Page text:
Ireland remembers its World War I soldiers at Dublin museum

By Julie Kirby
Dublin reporter

Image caption,
Hundreds of thousands died in the Battle of Passchendaele from July to November 1917

People in the Irish Republic have been remembering their ancestors' involvement in the Great War this week.

A call by the National Library in Ireland for family souvenirs of World War I has brought large numbers of people to Dublin.

The mementoes will form part of a european-wide project to mark the 100th anniversary of the outbreak of war in 1914.

Peg Coyle from County Mayo has a bag filled with items evoking precious memories of her father, Michael Staunton.

There are Christmas cards, medals, papers and even a helmet belonging to the soldier who fought in the Scottish Royal Field Artillery.

She said: "He died in 1964 and I used to always say to my mother I'd love to find out more, and she'd say 'look let it go with him', he never talked about it.

"When my brother and I were small we would question him about the war and his big brown eyes would fill with tears and he would say I hope you never live to see a war like it again."

It was an emotional day for Peg, who says it is only in later years she has realised the greatness of what her father did.

Of course for many in the Irish Republic, to serve in the British Army in the last century was not considered something to celebrate.

That sentiment is changing, as evidenced by the hundreds upon hundreds of people who have turned up at Dublin's National Library.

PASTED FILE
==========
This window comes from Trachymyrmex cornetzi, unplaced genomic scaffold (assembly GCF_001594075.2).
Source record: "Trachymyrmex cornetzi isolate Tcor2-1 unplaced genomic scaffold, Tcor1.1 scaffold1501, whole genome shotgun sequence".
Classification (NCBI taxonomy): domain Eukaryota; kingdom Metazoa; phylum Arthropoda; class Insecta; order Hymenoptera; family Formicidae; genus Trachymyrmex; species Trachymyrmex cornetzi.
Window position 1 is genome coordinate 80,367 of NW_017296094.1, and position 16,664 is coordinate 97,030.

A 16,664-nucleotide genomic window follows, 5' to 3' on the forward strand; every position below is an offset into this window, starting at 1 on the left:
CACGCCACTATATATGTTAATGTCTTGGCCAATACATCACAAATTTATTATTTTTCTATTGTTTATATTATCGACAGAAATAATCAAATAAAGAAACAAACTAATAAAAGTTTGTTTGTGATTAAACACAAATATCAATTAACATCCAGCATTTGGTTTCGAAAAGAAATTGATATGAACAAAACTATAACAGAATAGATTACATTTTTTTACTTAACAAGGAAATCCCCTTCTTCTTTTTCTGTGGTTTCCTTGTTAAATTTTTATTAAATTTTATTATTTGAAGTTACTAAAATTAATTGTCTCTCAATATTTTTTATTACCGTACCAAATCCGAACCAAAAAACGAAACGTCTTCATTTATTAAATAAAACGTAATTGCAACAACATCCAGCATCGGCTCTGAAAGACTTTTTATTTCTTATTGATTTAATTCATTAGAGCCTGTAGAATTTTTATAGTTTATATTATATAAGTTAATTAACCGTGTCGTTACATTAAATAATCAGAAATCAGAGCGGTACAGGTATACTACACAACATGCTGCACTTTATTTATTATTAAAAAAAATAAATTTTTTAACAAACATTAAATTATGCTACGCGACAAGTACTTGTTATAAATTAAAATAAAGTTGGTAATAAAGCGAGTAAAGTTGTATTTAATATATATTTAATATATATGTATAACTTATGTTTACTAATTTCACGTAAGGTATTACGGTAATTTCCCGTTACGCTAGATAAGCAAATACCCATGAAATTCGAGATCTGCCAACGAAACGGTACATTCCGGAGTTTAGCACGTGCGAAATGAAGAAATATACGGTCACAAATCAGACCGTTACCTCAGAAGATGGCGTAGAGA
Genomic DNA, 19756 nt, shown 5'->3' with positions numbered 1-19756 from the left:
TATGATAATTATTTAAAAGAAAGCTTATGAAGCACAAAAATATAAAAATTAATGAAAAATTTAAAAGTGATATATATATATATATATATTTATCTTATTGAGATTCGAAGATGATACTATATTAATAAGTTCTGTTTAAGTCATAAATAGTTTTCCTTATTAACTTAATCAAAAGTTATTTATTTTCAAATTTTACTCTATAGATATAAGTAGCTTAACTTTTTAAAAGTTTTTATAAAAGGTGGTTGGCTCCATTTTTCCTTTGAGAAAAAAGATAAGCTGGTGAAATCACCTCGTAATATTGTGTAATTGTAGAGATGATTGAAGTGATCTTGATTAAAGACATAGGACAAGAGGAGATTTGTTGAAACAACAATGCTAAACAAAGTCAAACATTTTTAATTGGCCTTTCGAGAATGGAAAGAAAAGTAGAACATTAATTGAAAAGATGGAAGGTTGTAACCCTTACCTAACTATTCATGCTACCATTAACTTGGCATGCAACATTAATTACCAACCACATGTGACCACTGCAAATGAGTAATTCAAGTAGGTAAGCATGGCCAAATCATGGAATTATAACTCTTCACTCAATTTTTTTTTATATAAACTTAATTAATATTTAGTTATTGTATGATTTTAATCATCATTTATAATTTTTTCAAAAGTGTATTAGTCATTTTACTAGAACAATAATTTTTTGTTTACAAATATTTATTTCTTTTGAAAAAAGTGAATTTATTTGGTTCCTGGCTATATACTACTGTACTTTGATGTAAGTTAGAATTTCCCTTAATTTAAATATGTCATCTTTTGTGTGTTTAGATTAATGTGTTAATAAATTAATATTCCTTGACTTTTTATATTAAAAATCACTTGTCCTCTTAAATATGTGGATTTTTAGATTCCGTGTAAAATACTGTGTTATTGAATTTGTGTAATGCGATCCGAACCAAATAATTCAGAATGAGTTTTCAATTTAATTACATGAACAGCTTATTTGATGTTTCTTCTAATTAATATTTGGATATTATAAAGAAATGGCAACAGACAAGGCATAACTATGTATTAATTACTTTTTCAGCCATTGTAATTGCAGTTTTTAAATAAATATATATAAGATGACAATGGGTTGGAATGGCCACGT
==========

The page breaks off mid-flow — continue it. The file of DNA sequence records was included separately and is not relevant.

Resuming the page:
They have come to have their stories and mementoes saved for posterity.

The medals, photographs, diaries and many other items will all be logged and digitised as part of the Europeana project - the first ever Europe-wide online archive of private stories and documents to mark the 100th anniversary of the outbreak of the Great War.

Jonathan Purday is the project's head of communications.

Discharge papers

There have been roadshows in nine different countries so far, and the turnout in Ireland has far surpassed anything he has yet experienced.

"In a way I'm not surprised because people have an urge to tell that story - the forgotten story of a difficult decade in Irish life and it gives the opportunity to celebrate people who were stalwart and brave," he said.

What is unique about the project is that it will record all shades of opinion, from dissenter to war hero, he said.

And those stories will be accessible to a new generation on new technologies such as phone apps, ensuring little is forgotten.

There to remember his grandfather was Paddy Reid from Dublin.

His grandfather was Patrick O'Neill who spent much of his life suffering because of injuries he suffered at the Battle of Passchendaele.

"I just want to honour his memory because it wasn't honoured at the time, there was a sense of shame and guilt that they had fought in the wrong war, so to speak," he said.

"I'm just proud we're here now to honour those men, they're long gone but not forgotten."

Paddy had his grandfather's discharge papers with him.

They said "surplus to requirements" - a cruel way, Paddy feels, to dismiss a young man who would suffer physically and emotionally for the rest of his life for his contribution to the Great War.

At least his story and all the others can now be told.

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